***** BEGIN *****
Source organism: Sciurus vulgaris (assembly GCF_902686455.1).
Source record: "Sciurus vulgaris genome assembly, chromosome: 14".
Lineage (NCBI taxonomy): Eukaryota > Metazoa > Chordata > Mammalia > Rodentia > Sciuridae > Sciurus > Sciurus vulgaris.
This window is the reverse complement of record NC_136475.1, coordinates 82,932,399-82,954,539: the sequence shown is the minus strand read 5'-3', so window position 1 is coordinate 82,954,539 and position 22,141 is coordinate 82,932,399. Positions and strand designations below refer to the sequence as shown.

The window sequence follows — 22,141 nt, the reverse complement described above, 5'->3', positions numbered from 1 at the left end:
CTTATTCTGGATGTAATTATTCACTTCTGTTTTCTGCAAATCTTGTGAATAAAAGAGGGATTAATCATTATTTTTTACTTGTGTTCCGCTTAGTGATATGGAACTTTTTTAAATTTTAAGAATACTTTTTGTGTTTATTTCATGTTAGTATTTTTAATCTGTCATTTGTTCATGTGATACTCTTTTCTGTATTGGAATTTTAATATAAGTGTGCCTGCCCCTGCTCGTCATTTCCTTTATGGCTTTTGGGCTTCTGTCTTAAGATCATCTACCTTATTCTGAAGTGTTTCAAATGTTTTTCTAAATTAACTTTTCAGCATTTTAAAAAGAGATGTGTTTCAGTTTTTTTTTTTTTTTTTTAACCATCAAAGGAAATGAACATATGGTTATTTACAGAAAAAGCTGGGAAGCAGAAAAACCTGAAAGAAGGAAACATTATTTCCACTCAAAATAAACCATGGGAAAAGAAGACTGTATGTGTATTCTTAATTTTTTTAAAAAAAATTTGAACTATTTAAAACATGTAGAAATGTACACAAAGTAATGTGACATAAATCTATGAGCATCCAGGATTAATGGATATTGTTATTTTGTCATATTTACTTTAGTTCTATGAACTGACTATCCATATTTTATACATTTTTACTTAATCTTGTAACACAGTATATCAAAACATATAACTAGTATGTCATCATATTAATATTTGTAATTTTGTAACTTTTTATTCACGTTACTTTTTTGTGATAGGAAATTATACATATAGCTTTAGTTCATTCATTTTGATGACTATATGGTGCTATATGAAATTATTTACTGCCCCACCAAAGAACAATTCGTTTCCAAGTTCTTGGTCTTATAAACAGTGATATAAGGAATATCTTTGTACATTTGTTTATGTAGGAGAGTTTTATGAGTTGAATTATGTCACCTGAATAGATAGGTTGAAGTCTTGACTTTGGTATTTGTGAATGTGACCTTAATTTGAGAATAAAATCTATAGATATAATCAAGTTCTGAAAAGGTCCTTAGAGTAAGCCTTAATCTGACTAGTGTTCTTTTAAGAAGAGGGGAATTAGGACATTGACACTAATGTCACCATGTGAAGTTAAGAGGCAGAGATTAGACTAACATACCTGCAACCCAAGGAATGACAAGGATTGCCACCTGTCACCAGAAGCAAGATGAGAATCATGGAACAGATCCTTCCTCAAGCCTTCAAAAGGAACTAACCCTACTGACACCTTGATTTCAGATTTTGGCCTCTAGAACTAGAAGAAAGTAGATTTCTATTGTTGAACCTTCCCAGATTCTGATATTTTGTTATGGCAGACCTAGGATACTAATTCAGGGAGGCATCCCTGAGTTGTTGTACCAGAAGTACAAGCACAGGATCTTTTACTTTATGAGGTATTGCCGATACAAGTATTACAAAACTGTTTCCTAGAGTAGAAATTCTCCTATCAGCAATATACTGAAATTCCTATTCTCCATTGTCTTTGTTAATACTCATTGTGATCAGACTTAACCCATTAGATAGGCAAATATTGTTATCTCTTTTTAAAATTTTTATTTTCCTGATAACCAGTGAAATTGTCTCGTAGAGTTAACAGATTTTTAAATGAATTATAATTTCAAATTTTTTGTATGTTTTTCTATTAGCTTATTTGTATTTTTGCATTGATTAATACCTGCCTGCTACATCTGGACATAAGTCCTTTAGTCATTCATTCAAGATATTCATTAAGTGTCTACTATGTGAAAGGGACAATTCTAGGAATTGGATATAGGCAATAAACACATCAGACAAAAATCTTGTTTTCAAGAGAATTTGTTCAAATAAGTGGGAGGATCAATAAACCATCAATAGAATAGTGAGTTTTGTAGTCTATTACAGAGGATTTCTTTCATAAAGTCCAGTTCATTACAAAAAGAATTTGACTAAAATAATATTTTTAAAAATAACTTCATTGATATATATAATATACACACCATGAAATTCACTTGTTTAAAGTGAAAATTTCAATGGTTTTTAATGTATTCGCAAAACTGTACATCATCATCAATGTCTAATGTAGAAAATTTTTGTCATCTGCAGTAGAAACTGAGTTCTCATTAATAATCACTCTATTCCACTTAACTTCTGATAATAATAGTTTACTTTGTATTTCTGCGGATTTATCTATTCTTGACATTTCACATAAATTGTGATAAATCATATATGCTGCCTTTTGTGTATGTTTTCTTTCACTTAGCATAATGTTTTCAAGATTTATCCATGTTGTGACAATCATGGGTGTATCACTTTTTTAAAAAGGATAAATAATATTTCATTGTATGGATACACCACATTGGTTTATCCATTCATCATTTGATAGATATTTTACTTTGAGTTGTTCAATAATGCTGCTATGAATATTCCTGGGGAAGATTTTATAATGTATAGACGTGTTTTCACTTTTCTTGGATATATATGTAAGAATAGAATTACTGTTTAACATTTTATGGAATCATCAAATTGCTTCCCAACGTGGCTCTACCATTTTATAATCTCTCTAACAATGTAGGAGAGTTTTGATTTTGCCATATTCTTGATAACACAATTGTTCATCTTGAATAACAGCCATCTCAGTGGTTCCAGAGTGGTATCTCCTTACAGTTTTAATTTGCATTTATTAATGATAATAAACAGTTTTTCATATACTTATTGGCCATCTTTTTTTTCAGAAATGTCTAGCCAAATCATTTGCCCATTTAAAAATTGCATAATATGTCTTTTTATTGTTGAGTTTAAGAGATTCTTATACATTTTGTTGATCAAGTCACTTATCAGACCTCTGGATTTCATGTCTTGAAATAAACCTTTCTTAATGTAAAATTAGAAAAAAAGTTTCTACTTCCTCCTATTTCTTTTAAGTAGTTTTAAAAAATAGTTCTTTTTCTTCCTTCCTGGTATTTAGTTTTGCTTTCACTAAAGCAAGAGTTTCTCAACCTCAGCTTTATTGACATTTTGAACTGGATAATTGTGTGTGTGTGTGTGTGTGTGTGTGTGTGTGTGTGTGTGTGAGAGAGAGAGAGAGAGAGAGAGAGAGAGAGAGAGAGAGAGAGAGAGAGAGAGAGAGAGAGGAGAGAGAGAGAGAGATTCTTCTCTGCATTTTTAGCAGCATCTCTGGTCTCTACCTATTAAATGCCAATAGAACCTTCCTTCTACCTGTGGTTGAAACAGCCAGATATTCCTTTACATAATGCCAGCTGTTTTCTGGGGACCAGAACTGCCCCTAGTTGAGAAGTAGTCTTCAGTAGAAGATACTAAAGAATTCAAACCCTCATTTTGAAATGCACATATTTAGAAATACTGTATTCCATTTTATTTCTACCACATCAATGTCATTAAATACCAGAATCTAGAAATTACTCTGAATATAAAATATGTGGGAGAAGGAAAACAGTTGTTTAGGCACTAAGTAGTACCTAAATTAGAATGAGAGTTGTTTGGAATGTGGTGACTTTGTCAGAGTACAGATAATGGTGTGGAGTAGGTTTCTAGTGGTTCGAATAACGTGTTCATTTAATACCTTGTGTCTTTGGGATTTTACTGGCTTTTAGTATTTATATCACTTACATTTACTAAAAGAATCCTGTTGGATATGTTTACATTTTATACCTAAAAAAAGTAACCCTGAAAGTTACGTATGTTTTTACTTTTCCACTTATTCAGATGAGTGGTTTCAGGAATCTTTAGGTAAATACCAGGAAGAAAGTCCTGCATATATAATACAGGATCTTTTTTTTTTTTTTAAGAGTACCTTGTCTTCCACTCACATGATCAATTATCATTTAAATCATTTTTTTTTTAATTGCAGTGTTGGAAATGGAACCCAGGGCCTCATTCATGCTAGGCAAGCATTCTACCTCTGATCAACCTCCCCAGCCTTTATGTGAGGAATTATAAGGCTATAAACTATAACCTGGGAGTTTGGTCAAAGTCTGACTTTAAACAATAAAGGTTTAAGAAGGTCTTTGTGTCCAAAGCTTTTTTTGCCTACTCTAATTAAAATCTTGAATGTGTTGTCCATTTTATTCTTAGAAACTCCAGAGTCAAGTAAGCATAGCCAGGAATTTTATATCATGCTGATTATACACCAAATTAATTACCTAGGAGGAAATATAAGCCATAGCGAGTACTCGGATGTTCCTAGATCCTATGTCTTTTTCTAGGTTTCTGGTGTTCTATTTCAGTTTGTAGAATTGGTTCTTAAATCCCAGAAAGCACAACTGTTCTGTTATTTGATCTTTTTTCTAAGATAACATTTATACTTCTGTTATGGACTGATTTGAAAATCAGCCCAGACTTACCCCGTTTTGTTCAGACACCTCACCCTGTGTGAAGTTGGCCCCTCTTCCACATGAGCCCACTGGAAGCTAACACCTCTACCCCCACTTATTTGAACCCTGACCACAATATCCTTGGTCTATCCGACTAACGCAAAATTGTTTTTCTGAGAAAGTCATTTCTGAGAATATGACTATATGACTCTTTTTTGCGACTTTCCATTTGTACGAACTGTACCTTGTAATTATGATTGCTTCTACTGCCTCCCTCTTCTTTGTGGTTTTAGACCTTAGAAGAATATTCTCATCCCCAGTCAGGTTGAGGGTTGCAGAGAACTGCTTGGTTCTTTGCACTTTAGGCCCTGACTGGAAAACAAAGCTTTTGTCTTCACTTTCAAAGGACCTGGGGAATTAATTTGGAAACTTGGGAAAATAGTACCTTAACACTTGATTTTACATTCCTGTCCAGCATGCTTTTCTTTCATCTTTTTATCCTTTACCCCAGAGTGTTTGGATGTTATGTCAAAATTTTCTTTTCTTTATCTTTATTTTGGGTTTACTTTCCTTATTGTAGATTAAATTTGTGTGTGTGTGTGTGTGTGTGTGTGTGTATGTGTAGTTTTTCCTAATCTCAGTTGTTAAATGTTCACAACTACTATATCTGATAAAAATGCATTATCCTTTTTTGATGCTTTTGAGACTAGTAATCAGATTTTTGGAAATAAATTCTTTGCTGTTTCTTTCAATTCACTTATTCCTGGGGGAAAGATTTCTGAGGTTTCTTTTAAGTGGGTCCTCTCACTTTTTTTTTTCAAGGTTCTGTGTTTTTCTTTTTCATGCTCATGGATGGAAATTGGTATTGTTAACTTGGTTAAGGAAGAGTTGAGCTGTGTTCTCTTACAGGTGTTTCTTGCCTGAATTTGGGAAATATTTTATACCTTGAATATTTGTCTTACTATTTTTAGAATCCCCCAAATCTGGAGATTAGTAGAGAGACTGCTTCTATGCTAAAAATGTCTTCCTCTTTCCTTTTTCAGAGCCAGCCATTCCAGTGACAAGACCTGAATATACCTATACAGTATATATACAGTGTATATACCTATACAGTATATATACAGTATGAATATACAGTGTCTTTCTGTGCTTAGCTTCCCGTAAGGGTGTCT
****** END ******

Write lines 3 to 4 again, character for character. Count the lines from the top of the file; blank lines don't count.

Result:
Lineage (NCBI taxonomy): Eukaryota > Metazoa > Chordata > Mammalia > Rodentia > Sciuridae > Sciurus > Sciurus vulgaris.
This window is the reverse complement of record NC_136475.1, coordinates 82,932,399-82,954,539: the sequence shown is the minus strand read 5'-3', so window position 1 is coordinate 82,954,539 and position 22,141 is coordinate 82,932,399. Positions and strand designations below refer to the sequence as shown.